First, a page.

Gettysburg National Military Park's Old Cyclorama Building Is No More
Work is underway at Gettysburg National Military Park to rehabilitate the northern section of Cemetery Ridge to its historic condition, and a key step in that project has now been completed. On March 11, several dozen people gathered to watch the demolition of the last remaining portion of the old Cyclorama building. Click on the photo below for a short video taken as the last of the walls came tumbling down.
Now that the building itself is history, contractors are sorting recyclable metals and concrete is being crushed on site for use as fill material. The area will be returned as nearly as possible to its appearance at the time of the fighting in 1863 and the commemorative period from 1864 to 1938. On the building footprint itself, the park will replant grass, add some fencing, and return the 5th U.S. Artillery Battery B tablet and cannons to their previous locations.
The demolition work and contract management is being funded by the park’s nonprofit partner, the Gettysburg Foundation.
Grading and seeding will be completed by April 30, and during the month of May, the area will be fenced so grass can become established. Weather permitting, the area will be opened to foot traffic by Memorial Day.
Still More Work to be Done
Additional changes in the area in the future include removing the old visitor center parking lot and reconfiguring and reducing the Cyclorama parking lot. Because the park anticipates needing all this parking during the 150th anniversary year at Gettysburg in 2013, that landscape work is being postponed until at least 2014.
There's still more work to be done in the future, and you'll find a summary of those steps at this link. The timing of the remaining steps is dependent on additional fundraising by the Gettysburg Foundation, which is covering almost all of the cost of this major undertaking.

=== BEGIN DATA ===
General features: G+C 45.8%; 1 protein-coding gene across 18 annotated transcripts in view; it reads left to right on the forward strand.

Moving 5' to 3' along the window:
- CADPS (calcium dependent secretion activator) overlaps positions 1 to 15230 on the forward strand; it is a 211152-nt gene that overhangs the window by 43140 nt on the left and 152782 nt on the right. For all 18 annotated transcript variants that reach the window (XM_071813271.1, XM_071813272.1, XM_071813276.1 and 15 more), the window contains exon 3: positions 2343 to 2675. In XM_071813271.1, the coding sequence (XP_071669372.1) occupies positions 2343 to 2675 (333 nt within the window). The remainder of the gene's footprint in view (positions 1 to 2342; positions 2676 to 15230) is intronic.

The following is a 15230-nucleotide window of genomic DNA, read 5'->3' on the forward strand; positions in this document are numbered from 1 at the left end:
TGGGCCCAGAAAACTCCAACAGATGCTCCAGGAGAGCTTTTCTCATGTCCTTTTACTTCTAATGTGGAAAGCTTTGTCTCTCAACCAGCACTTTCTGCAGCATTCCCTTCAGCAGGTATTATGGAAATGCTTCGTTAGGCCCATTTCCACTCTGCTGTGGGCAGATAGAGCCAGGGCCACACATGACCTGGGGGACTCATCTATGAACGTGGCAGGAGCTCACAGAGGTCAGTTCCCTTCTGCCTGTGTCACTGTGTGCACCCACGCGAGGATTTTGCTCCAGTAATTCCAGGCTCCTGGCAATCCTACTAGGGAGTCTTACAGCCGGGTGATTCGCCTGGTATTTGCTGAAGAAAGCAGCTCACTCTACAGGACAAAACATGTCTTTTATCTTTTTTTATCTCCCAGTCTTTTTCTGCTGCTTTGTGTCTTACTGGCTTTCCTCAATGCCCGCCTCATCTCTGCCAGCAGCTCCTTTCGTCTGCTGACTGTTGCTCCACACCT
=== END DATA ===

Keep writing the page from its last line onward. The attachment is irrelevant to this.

Why all these changes at the park? According to a description of the project, the former "Visitor Center, Cyclorama Center and related improvements were located on ground which was held by the Union army and which was the site of major battle action during the Battle of Gettysburg in July 1863. This area includes such landmarks as Cemetery Hill, Cemetery Ridge, Ziegler’s Grove and Gen. Meade’s headquarters."
"The extensive changes brought about by development have greatly altered these and other sites and have obliterated most of the features that existed at the time of the battle. This modern development makes it nearly impossible to visualize the conditions encountered by the soldiers in July 1863 and thus understand how those features and conditions influenced the fighting that outcome of the Battle." If you're interested in a summary of the military action that occurred in this location in 1863, you'll find it here.
Where Is the Cyclorama Now That the Building Is Gone?
Now that the old building is gone, you may wonder what happened to the massive work of art that was previously housed there. Others may not be familiar with the term "Cyclorama," so here's a quick explanation from the park.
"The Gettysburg Cyclorama is a 360-degree oil on canvas painting 359 feet long by 27 feet high that depicts the full fury of “Pickett’s Charge”. This unique painting was first shown in Boston in 1884 before coming to Gettysburg in 1913."
The enormous work of art underwent a major rehabilitation project beginning in 2003, and the cyclorama was moved to the new Gettysburg National Military Park Museum and Visitor Center, where it was placed in its own unique viewing auditorium. The conserved painting was unveiled to visitors on September 26, 2008, during the grand opening of the visitor center.
Planning a visit to Gettysburg National Military Park? You'll find information to help do so on the park website. If you intend to go during the summer of 2013 be sure to plan ahead. This promises to be a very busy place this summer during the 150th anniversary of the battle.